At the moment, I'm busy implementing the code to wrap the CLIP model and make it suitable for my specific learning task, but this is as of yet incomplete. As noted in the architecture above, I plan on concatenating the output from the CLIP encoders and passing it through a few dense layers (as the
[ batch_size, concat, dim ] tensor is not compatible with a transformer, which operates on sequences), but I'm open to suggestions - please do comment below.
My biggest concern here is that the tweet text will not be enough like an image caption for CLIP to produce useful results. If this is the case, I have some tricks up my sleeve:
- Extract any alt text associated with images (yes, twitter does let you do this for images) and use that instead - though I can't imagine that people have captioned images especially often.
- Train a new CLIP model from scratch on my dataset - potentially using this model architecture - this may require quite a time investment to get the model working as intended (Tensorflow can be confusing and difficult to debug with complex model architectures).
Another thing I've explored is topic analysis using gensim's LDAModel. Essentially, as far as I can tell LDA is an unsupervised algorithm that groups the words found in the source input documents into a fixed number of related groups, each of which contains words which are often found in close proximity to one another.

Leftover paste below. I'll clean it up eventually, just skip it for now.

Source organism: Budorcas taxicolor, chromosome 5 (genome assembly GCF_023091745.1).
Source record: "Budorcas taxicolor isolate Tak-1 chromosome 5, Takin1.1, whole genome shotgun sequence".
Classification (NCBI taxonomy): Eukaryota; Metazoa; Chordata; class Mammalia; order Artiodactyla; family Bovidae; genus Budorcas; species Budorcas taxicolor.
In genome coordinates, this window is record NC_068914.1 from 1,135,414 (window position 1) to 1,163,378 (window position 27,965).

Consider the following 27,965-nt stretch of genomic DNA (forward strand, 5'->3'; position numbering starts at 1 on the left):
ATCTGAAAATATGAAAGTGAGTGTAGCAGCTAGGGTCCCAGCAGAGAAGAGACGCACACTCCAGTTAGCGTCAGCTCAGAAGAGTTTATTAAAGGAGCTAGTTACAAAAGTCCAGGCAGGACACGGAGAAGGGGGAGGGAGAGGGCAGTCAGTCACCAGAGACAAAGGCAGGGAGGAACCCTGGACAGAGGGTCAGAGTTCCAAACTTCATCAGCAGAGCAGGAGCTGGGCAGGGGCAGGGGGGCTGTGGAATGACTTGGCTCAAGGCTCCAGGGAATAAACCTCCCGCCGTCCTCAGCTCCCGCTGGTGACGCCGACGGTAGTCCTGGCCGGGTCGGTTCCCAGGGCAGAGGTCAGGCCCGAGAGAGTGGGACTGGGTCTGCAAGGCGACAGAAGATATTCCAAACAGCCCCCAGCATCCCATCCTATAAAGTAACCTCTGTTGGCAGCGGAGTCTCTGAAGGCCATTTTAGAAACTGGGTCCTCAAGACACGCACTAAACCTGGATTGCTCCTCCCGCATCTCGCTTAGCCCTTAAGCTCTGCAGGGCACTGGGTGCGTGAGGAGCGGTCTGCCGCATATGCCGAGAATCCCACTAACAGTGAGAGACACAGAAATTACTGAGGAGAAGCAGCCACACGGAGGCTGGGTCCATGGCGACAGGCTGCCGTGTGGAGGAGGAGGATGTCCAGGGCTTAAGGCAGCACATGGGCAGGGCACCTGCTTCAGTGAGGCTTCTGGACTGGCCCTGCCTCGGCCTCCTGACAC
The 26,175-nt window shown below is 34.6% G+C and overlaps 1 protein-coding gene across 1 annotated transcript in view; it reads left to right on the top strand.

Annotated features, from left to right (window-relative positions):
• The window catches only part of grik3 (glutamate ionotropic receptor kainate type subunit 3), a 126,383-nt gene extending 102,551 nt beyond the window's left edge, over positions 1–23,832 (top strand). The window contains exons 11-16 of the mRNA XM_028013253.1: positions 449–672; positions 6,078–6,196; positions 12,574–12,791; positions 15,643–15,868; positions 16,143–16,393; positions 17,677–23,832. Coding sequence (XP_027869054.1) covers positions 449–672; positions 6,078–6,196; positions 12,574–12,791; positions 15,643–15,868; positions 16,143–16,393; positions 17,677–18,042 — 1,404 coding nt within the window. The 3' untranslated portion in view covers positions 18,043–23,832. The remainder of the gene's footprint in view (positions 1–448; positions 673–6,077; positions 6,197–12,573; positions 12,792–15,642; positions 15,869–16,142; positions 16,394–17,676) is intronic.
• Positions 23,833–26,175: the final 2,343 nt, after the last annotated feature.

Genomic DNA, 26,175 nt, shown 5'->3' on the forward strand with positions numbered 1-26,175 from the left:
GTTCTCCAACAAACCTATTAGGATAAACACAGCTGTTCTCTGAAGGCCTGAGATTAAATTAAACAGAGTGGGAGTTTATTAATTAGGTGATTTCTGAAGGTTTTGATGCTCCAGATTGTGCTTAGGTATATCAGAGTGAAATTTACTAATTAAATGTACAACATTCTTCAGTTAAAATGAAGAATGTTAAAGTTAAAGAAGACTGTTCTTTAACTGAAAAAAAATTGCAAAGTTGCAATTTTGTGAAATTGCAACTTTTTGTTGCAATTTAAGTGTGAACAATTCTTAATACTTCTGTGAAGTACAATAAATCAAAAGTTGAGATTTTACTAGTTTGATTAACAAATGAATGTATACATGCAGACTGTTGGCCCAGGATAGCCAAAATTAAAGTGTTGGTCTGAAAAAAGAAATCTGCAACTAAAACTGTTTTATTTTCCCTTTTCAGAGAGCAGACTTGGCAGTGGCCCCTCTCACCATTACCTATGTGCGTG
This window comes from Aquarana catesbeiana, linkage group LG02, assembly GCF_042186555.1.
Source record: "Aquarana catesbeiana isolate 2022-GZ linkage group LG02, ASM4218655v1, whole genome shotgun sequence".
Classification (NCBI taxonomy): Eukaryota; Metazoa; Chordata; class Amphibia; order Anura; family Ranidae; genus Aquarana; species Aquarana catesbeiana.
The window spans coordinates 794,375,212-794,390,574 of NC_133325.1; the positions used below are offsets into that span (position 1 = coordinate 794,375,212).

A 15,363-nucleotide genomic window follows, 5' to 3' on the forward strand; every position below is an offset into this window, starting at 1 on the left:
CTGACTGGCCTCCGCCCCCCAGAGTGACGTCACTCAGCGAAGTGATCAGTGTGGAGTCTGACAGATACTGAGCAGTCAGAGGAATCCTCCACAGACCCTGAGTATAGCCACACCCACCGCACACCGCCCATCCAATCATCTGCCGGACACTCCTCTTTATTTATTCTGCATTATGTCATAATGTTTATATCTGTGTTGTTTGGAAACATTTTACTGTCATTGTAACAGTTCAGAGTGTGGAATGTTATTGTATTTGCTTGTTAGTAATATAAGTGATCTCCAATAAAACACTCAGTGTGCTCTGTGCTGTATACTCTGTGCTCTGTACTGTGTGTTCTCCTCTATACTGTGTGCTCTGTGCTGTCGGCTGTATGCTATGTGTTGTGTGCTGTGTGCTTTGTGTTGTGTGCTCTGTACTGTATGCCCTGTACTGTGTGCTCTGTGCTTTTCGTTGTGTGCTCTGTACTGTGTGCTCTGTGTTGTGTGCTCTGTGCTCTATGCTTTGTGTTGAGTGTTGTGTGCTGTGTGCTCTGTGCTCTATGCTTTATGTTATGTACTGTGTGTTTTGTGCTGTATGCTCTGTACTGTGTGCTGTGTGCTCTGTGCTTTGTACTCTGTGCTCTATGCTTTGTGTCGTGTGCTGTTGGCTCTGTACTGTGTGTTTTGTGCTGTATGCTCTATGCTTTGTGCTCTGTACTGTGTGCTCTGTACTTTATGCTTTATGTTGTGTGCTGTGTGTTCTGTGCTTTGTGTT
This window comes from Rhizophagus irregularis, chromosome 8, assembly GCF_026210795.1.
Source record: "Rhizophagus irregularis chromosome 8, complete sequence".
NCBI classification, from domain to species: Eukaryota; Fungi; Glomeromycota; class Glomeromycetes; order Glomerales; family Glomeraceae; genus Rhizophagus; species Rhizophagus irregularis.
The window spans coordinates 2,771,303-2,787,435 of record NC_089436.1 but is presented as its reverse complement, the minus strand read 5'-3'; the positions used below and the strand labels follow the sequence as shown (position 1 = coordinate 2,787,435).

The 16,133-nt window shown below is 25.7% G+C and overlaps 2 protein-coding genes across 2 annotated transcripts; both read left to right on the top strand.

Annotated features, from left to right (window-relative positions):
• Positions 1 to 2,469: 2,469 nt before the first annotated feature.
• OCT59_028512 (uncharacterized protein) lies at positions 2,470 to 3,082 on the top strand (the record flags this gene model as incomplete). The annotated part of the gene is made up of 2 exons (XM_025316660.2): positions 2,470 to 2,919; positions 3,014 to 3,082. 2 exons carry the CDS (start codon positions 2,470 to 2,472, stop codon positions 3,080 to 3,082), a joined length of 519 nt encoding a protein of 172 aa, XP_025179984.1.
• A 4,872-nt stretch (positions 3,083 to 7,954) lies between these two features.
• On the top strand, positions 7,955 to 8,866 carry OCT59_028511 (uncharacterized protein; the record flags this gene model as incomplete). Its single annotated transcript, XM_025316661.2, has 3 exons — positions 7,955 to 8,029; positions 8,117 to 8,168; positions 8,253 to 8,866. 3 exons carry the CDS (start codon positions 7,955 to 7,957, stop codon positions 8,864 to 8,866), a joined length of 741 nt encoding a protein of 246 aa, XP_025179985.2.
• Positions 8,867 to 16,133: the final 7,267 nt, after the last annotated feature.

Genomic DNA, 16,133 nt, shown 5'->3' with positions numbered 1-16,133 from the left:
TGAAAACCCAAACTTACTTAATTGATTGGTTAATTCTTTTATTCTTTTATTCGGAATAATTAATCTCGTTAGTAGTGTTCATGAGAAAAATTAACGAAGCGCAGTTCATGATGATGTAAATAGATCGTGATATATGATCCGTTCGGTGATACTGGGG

As an example, if I train an LDA model for 20 groups, I get something like the following for some of those categories:
place death north evacu rise drive hng coverag toll cumbria come us ye issu london set line offic old mean rescu dead miss uttarakhand leav bbc texa victim kerala defenc flashflood awai world car train make best turn school boat need town problem includ effect head assist sign philippin condit
(Full results may be available upon request, if context is provided)
As you can tell, the results of this are mixed. While it has grouped the words, the groups themselves aren't really what I was hoping for. The groups here seem to be quite generic, rather than being about specific things (words like
victim in a category), and also seem to be rather noisy (words like "north", "old", "set", "come", "us").
My first thought here was that instead of training the model on all the tweets I have, I might get better results if I train it on just a single flood at once - since some categories are dominated by flood-specific words (
hurricaneiota for example). Here's an extract from the results of that for 10 categories for the
warn flood stormdenni met issu offic water tree high risk good hope look love i’m game morn dai yellow nice ye lol head enjoi tell book got chanc definit valentin mph gust ireland coast wors wave brace wow doesn’t photo
(Again, full results may be available on request if context is provided)